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“For me personally, I really hope I did not play my last game as a Boston Bruin. It’s been a special place for me and my family to grow. My love for the game and playing in front of these fans has been very special to me. But [this situation] hasn’t given me any clarity,” said Krug, who also mentioned there have been no contract discussions with the Bruins since the season went on pause in early March. “It makes you wonder about this process a little more because I was just in the moment thinking only about helping my team win games and hopefully push our team toward winning a championship.

But now the season is on pause and I’m definitely wondering what’s going to happen. But in terms of clarity, there pretty much has been none. I can’t put any assumptions on it, but I can only guess that things are going to look different from a salary cap perspective next season. Team structures as well are going to be affected by it, but I have no clarity about it. I wish I had a better answer for that, but it’s just the reality of the situation.

Krug had nine goals and 49 points in 61 games this season for the Bruins and was moving toward a big payday this summer — whether it was in Boston or somewhere else.

Based on comparable deals for other elite NHL defensemen across the NHL, a long-term teal in the range of $6-8 million per season was pretty much an automatic no matter where he was going to sign. It remains to be seen how much a lowered salary cap ceiling would impact player contracts for guys like Krug, but he’s clearly going into the situation with his eyes wide open.

There’s also very little clarity on when the NHL season will resume, or even if it can resume as the league explores options like summer Stanley Cup playoff hockey and neutral site locations for playoff hockey without any fans in the stands.

Krug has consistently said he wants to remain with the Bruins and might even take less to do exactly that when it’s all said and done, but there also hadn’t been a lot of documented progress in contract talks between the player and team to this point either.

It remains to be seen how Krug’s situation will play out, or if the player will get his wish to at the very least finish out the rest of what’s become a long, strange year with the Bruins.

Top Bruins prospect Jack Studnicka draws positive review from Bruce Cassidy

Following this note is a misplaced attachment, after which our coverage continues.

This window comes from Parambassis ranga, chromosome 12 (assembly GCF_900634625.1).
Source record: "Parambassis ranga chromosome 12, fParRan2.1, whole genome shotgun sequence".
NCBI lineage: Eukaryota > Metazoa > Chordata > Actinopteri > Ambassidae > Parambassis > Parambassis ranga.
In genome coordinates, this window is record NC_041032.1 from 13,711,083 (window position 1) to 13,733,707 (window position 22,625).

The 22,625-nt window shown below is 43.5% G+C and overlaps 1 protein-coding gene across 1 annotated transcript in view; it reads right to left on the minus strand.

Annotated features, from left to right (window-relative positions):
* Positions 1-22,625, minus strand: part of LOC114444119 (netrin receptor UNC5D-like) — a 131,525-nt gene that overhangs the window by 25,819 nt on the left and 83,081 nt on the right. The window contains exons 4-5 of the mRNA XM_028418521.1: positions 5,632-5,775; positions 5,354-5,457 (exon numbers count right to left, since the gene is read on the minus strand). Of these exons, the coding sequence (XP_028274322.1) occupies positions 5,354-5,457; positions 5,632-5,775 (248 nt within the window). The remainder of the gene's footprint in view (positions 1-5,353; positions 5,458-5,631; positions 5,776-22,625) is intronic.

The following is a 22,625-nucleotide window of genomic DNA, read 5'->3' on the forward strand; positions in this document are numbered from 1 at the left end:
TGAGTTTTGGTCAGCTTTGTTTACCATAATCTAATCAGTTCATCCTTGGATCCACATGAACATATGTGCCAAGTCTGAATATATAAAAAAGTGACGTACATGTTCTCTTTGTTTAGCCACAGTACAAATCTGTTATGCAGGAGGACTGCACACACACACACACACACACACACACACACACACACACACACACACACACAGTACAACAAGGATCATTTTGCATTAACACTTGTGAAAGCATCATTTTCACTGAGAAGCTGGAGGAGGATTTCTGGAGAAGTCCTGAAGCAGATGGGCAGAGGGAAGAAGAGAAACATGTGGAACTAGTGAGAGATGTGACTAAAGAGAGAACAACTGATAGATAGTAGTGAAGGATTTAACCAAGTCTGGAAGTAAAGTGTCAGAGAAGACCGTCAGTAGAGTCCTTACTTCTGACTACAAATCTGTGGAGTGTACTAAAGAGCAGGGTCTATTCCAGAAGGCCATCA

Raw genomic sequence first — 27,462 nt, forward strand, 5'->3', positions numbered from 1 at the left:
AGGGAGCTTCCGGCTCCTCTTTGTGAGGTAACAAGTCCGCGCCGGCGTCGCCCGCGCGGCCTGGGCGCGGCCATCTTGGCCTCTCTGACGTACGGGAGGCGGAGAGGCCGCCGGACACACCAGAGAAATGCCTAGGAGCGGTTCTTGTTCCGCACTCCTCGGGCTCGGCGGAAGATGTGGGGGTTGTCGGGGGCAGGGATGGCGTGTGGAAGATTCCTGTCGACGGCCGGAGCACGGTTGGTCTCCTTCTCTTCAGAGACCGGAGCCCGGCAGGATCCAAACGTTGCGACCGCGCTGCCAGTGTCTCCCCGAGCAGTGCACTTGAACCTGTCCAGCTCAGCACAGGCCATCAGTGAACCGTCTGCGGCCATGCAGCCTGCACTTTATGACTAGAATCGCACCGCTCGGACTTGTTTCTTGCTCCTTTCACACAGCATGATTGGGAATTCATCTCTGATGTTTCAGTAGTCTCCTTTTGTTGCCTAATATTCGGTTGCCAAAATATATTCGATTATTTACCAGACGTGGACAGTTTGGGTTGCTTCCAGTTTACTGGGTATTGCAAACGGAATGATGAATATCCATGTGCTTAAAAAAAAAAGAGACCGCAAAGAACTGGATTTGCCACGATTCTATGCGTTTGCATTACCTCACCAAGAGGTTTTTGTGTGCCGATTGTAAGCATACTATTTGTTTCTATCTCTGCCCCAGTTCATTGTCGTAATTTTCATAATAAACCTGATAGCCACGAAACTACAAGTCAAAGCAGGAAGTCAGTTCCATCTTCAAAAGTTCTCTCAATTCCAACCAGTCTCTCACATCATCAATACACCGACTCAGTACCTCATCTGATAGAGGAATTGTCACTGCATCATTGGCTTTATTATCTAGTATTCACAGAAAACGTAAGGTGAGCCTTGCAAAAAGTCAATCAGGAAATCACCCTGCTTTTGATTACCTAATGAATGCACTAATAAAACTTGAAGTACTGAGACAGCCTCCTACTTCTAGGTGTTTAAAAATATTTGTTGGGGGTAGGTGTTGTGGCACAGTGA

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USA TODAY Sports

Top Bruins prospect Jack Studnicka draws positive review from Bruce Cassidy

The Boston Bruins don't have a robust prospect pool filled with elite talent. This is not unusual for a franchise that's been a perennial playoff contender, and one that often looks to move draft picks and/or prospects to make roster upgrades at the NHL trade deadline.

This also doesn't mean the Bruins lack exciting talent throughout the organization, though. For example, Maine goaltender Jeremy Swayman, who Boston selected in the fourth round of the 2017 draft, was recently named as a finalist for the Hobey Baker Trophy.

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The top prospect in Boston's system is center Jack Studnicka -- a second-round pick by the Bruins in 2017. Studnicka had played the entire 2019-20 campaign with the AHL's Providence Bruins before the outbreak of the coronavirus halted the season. He's tallied 49 points (23 goals, 26 assists) in 60 games for Providence.

Studnicka's performance has drawn positive reviews from Bruins head coach Bruce Cassidy.

“How he scores goals is interesting,” Cassidy told Joe McDonald of The Athletic. “He gets inside and works to the good ice a lot, which is important in the NHL. It’s hard to be a perimeter player and have success. That was one thing I noticed about him. … He’s a very aggressive guy on the puck, and for a centerman that’s unique because usually you want your wingers in there on puck pursuit more than a centerman because he has a long way to go (to get back into the defensive zone).”

Studnicka's chance to make a real impact in the NHL could come as early as next season. He'd be an excellent addition to the bottom-six, a group that could use more speed and offensive skill.

The goal for Studnicka is becoming a top-six center, and his play in Providence this season should give Bruins fans plenty of optimism that he'll eventually reach that level.